Magomi Hashimoto wore an eerie smile when he gazed straight at the camera. In the background are the words “Break down the 38th parallel.” This statement does not only refer to the latitude that divides North and South Korea, two nations that technically remain at war, but also the treatment of people of Korean ethnicities in Japan.
Sadly Hashimoto could not win a seat in the election. Still, his campaign brought up a subject that many ethnically homogeneous countries prefer not to discuss. Being a minority group in a nation where most people are ethnic Japanese, Zainichi has been the subject of discrimination.
The cases illustrate how certain are still unwelcome “foreigners,” even though ethnic Koreans have been in Japan since the Japanese empire was annexed in 1910 and controlled until the end of WWII. They aren’t considered citizens and don’t have voting rights until they become naturalized.
However, Hashimoto is a Japanese man whose mother is Zainichi and sees these actions as primarily ineffective. He’s looking to establish the party of his choice and pass legislation that would give citizenship rights to Zainichi Koreans.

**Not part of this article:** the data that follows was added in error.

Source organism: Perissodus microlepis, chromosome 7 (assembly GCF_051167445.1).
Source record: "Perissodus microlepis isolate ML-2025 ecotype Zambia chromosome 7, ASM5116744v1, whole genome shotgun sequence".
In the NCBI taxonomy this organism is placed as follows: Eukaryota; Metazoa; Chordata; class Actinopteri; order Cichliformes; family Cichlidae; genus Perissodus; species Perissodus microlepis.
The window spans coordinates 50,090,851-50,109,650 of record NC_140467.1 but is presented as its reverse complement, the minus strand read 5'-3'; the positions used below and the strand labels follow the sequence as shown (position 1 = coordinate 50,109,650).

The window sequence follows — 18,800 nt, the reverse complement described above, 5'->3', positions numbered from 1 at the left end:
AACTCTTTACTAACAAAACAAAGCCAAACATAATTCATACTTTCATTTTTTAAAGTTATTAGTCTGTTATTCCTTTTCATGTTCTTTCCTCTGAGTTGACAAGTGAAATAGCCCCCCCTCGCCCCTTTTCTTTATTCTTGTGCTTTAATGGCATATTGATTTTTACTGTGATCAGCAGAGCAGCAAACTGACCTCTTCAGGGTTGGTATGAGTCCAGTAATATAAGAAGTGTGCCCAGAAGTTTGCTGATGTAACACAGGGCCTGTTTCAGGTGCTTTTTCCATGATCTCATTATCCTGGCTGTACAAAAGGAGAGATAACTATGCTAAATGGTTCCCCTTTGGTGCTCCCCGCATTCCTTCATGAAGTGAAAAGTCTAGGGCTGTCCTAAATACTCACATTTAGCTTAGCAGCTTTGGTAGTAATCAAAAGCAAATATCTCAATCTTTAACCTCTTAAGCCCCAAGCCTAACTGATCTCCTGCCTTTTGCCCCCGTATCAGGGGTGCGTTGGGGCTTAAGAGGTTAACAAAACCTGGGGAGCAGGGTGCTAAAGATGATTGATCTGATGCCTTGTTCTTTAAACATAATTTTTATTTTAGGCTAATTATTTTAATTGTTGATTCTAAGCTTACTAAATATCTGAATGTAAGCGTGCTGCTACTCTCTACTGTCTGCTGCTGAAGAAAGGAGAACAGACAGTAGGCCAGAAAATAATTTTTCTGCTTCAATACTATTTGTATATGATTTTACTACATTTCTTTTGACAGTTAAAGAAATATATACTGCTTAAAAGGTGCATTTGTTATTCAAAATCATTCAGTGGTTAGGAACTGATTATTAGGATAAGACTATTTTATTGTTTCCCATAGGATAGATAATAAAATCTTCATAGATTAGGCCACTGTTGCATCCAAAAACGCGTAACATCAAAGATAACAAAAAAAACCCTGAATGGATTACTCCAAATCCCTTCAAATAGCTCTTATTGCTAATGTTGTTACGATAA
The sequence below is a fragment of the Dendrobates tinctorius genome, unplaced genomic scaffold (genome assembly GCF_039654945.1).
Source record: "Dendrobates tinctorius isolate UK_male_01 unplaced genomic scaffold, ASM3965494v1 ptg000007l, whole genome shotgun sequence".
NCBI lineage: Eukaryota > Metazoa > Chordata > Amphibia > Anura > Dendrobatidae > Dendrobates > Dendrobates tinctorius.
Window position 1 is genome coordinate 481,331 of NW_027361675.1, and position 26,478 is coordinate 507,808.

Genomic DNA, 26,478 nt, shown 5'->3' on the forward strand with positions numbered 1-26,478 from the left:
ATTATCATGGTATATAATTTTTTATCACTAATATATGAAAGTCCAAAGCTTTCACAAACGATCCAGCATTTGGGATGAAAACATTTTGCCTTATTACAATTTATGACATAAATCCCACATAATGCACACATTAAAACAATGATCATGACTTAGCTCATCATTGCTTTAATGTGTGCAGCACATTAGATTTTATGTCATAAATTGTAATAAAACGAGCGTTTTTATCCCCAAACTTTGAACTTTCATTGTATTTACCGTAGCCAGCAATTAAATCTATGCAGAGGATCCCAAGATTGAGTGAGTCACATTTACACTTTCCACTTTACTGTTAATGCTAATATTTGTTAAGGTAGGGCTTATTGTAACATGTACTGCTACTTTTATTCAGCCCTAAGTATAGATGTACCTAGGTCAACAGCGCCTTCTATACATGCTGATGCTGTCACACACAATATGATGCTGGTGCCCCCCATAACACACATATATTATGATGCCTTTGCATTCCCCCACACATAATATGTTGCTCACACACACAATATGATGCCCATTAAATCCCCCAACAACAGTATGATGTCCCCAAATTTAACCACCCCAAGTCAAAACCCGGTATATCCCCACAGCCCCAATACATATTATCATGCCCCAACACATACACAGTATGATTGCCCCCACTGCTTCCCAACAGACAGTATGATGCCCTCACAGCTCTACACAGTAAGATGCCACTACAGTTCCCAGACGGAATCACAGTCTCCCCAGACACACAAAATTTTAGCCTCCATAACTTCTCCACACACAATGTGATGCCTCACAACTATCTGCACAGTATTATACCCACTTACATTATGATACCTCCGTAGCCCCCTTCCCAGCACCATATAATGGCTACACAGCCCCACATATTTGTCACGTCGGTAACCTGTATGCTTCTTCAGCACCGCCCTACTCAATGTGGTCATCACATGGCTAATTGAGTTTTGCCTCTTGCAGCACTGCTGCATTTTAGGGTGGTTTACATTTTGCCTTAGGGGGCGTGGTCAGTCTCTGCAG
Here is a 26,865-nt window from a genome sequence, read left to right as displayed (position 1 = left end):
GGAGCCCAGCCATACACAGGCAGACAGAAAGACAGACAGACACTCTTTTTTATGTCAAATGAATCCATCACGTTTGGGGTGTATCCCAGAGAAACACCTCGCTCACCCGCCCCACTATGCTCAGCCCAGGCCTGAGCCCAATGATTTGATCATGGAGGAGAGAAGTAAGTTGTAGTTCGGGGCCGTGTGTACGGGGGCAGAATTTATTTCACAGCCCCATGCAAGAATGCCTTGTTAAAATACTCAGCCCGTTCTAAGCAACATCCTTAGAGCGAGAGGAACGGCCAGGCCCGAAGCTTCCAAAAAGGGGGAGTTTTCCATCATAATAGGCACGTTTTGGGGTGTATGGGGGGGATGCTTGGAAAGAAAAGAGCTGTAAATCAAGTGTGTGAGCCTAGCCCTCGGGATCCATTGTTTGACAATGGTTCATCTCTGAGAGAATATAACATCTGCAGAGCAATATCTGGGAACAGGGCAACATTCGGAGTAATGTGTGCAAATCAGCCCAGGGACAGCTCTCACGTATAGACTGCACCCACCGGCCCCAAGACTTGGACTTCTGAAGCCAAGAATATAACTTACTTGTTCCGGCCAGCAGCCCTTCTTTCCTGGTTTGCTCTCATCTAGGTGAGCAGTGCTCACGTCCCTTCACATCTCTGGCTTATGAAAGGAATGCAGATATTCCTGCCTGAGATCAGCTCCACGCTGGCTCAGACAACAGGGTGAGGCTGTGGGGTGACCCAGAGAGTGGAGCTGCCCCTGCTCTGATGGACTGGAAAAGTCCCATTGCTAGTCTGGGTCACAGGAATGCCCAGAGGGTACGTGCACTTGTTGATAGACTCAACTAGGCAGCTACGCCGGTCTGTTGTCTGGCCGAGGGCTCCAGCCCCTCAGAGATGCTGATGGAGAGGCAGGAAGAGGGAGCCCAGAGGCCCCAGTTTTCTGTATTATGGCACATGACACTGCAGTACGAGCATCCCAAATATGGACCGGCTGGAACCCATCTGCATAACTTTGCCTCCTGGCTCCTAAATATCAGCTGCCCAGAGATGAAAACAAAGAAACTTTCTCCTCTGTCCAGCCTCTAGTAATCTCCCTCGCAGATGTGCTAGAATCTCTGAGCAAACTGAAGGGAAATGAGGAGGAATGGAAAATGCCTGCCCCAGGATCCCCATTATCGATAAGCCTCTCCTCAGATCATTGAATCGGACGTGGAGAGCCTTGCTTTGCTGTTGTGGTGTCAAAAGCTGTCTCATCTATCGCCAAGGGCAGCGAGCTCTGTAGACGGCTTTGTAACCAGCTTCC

Hashimoto is the child of a Yakuza father and a North Korean mother. Hashimoto plans to strengthen the bond between Zainichi and Japanese communities. He mentions that he experienced the discrimination firsthand when he was in school at the early age.
Amid the 1,051 candidates who ran in the race, Hashimoto was the only candidate who made Zainichi rights a central part of their plans. However, his lack of prior expertise and affiliation to an official political party, means that he was virtually out of chances of winning. Especially, since ruling Liberal Democratic Party (LDP) is well-known for its powerful influence on the political landscape of Japan. The LDP maintained its one-party majority, although certain prominent members lost seats to small opposition groups.
The issue about Zainichi rights is so obscure that his campaign got little media attention. A total of 360,000 Zainichi reside in Japan. However, some researchers claim that many more are using Japanese names to prevent discrimination, and hence they wouldn’t be counted by research scholars.